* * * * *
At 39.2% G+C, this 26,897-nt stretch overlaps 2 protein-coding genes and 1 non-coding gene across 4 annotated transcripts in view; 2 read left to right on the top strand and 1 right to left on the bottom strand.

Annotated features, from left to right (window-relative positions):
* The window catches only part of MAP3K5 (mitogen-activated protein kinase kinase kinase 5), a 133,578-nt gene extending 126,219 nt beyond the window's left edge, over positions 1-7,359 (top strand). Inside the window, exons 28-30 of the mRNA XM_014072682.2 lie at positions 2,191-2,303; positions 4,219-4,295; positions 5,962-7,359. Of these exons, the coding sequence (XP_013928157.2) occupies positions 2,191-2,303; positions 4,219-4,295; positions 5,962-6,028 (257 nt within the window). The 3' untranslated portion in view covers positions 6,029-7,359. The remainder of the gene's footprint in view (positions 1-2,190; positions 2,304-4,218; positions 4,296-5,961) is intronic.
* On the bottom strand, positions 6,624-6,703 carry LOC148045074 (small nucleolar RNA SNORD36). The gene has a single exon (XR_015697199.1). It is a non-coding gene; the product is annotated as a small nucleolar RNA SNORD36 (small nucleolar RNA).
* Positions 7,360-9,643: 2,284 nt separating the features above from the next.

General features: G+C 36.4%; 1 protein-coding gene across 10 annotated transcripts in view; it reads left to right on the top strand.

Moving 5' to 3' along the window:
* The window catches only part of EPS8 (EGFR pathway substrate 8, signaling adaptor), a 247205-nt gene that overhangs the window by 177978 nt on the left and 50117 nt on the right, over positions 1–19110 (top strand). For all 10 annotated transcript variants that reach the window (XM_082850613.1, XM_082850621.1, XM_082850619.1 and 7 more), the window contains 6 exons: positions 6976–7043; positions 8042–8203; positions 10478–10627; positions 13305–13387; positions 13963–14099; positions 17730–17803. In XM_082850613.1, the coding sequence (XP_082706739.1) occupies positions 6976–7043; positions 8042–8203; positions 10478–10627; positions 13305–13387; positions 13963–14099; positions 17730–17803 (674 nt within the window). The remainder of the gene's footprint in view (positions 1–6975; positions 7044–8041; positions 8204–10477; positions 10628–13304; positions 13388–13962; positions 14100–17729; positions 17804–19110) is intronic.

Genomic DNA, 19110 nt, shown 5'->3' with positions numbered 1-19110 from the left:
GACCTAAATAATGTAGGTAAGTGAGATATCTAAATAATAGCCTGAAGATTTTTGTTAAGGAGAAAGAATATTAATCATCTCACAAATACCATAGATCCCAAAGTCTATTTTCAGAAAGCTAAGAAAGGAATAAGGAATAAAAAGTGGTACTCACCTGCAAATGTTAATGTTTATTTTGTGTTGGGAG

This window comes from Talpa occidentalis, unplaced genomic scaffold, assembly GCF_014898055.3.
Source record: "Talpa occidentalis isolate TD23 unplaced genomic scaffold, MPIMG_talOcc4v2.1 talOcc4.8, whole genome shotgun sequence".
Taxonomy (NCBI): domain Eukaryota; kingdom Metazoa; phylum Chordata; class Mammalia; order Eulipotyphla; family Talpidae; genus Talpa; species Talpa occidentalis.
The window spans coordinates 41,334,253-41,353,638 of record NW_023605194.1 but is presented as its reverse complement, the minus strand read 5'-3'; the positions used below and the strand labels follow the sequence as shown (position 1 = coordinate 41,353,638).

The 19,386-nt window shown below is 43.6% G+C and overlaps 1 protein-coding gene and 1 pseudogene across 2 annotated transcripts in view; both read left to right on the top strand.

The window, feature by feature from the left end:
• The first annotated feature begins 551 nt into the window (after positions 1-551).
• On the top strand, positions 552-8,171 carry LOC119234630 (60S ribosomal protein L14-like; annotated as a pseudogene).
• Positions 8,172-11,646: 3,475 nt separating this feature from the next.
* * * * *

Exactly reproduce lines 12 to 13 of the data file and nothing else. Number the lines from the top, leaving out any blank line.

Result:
Source record: "Talpa occidentalis isolate TD23 unplaced genomic scaffold, MPIMG_talOcc4v2.1 talOcc4.8, whole genome shotgun sequence".
Taxonomy (NCBI): domain Eukaryota; kingdom Metazoa; phylum Chordata; class Mammalia; order Eulipotyphla; family Talpidae; genus Talpa; species Talpa occidentalis.